Today’s proposal recognizes that few shareholders can dedicate the time and resources necessary to attend a company’s meeting in person and that, in the modern marketplace, most voting is done by proxy. This proposal requires a modest change to address this reality. As proposed, each party in a contest still would bear the costs associated with filing its own proxy statement, and with conducting its own independent solicitation. The main difference would be in the form of the proxy card attached to the proxy statement. Subject to certain notice, filing, form, and content requirements, today’s proposal would require each side in a contest for the first time to provide a universal proxy card listing all the candidates up for election.

In addition, this proposal seeks to amend Commission rules to require that proxy cards include an “against” voting option when state laws give effect to such a vote “against.” [6] Also, the amendments propose including an “abstain” voting option where majority voting standards are in effect. Finally, the rules propose to require disclosure in the proxy statement to further clarify the effect of a “withhold” vote in an election. [7]

These are important steps toward modernizing and updating our rules. I look forward to receiving feedback on this proposal from issuers, investors and all other interested parties. Thank you.


1H. R. Rep. No. 73-1383, 2d Sess., at 13-14 (1934). (go back)

2Exempt solicitations, which are specified in Exchange Act Rule 14a-2(b), are excepted from certain of the requirements of Regulation 14A. For example, Rule 14a-2(b)(2) exempts solicitations, other than on behalf of the registrant, where the aggregate number of persons solicited is not more than ten. The exempt solicitations outlined in the rule are generally excepted from the rules governing the filing, delivery, information and presentation requirements of solicitation material. The proposed rule would clarify that the universal proxy rules would not apply to exempt solicitations. In addition, the proposed rules would exclude solicitations in contested elections of directors involving registered investment companies and business development companies.(go back)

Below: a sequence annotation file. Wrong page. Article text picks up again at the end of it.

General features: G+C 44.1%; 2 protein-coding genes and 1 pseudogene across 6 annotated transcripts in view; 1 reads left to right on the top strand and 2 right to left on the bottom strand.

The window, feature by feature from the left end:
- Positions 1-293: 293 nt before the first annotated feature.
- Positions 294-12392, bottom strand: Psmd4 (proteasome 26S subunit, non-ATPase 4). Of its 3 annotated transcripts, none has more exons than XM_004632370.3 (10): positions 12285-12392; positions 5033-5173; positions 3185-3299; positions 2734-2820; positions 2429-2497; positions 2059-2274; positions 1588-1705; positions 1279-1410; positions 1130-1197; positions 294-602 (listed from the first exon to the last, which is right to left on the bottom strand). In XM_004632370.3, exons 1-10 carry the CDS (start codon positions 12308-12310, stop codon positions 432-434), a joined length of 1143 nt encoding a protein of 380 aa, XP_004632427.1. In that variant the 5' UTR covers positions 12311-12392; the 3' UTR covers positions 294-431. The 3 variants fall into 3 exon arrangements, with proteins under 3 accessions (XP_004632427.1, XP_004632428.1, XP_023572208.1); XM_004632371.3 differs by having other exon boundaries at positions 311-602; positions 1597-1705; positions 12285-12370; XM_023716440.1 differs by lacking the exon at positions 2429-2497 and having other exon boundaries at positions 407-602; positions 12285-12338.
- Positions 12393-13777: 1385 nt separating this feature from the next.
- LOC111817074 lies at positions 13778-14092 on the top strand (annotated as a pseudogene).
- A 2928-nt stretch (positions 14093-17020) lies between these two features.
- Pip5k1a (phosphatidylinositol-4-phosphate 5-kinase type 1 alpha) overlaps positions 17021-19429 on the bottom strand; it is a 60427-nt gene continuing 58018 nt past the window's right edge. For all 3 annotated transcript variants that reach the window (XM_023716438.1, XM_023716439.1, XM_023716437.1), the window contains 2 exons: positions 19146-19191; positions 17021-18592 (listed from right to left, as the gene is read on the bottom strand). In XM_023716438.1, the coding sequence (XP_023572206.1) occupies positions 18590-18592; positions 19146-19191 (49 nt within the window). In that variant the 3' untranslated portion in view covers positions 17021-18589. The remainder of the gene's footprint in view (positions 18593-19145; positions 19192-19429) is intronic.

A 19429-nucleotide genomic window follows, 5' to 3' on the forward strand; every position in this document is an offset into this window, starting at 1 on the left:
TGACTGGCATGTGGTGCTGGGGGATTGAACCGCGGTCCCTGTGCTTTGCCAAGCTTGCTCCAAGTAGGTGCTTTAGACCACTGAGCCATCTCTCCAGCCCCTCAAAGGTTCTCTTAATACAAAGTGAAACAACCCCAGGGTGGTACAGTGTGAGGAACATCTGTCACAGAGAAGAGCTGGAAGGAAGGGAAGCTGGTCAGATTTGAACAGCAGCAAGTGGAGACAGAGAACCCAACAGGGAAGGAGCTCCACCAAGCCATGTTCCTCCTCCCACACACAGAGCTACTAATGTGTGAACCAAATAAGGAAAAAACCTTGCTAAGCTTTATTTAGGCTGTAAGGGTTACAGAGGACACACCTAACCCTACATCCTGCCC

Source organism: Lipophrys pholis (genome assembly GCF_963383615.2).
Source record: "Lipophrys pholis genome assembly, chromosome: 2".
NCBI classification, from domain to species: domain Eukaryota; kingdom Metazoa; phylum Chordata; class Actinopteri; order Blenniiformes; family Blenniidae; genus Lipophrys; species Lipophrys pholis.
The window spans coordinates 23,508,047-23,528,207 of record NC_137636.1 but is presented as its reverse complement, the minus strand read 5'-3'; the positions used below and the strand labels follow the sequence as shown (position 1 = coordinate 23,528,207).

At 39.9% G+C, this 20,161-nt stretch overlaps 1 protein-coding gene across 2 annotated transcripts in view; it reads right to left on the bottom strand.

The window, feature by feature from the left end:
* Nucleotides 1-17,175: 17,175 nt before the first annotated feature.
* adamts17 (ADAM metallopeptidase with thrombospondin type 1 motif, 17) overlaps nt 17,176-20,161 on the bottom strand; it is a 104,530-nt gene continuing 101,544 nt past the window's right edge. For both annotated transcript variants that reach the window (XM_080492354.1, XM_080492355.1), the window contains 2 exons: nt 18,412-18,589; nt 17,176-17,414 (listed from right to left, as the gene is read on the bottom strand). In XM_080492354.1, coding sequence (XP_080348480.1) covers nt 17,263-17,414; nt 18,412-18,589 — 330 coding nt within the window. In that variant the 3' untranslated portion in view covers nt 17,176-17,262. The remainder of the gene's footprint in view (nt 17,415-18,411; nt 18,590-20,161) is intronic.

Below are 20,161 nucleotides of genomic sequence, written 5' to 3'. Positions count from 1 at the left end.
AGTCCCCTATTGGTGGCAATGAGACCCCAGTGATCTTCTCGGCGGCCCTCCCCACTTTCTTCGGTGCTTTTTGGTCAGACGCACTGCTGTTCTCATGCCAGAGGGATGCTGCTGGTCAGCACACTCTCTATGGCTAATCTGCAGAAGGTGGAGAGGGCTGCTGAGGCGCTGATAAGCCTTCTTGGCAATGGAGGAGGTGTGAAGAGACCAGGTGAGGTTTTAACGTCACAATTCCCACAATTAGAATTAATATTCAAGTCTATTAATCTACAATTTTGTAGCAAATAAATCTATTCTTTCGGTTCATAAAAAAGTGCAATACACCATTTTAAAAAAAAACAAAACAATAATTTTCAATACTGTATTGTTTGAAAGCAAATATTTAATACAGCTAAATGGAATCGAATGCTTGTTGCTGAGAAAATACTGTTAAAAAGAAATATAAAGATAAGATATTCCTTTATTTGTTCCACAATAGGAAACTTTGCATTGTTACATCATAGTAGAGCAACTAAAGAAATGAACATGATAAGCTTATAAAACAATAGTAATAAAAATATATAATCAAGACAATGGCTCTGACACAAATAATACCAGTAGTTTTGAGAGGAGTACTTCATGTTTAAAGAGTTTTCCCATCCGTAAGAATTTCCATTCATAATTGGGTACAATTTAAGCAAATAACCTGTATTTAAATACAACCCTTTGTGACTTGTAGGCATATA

3Generally, a “proxy” refers to the person appointed or authorized to act for another, particularly with respect to a vote. See also Exchange Act Rule 14a-1(f) 17 CFR 240-14a-1(f)(defining the term “proxy” as used in Regulation 14A).(go back)

4See 17 C.F.R. 240.14a-4(d).(go back)

5See Regulation of Communications Among Shareholders, Release No. 34-31326 (Oct. 16, 1992), 57 FR 48276 (Oct. 22, 1992)(outlining generally the “short slate” rule, which allows shareholders to vote for the minority slate listed on a dissident’s proxy card while providing proxy authority to fill remaining slots with management nominees not specifically named on the dissident’s proxy card).(go back)

6Specifically, the amendment would affect Exchange Act Rule 14a-4(b).(go back)

7See Universal Proxy Proposing Release (Oct. 26, 2016) at Section II.C.1(go back)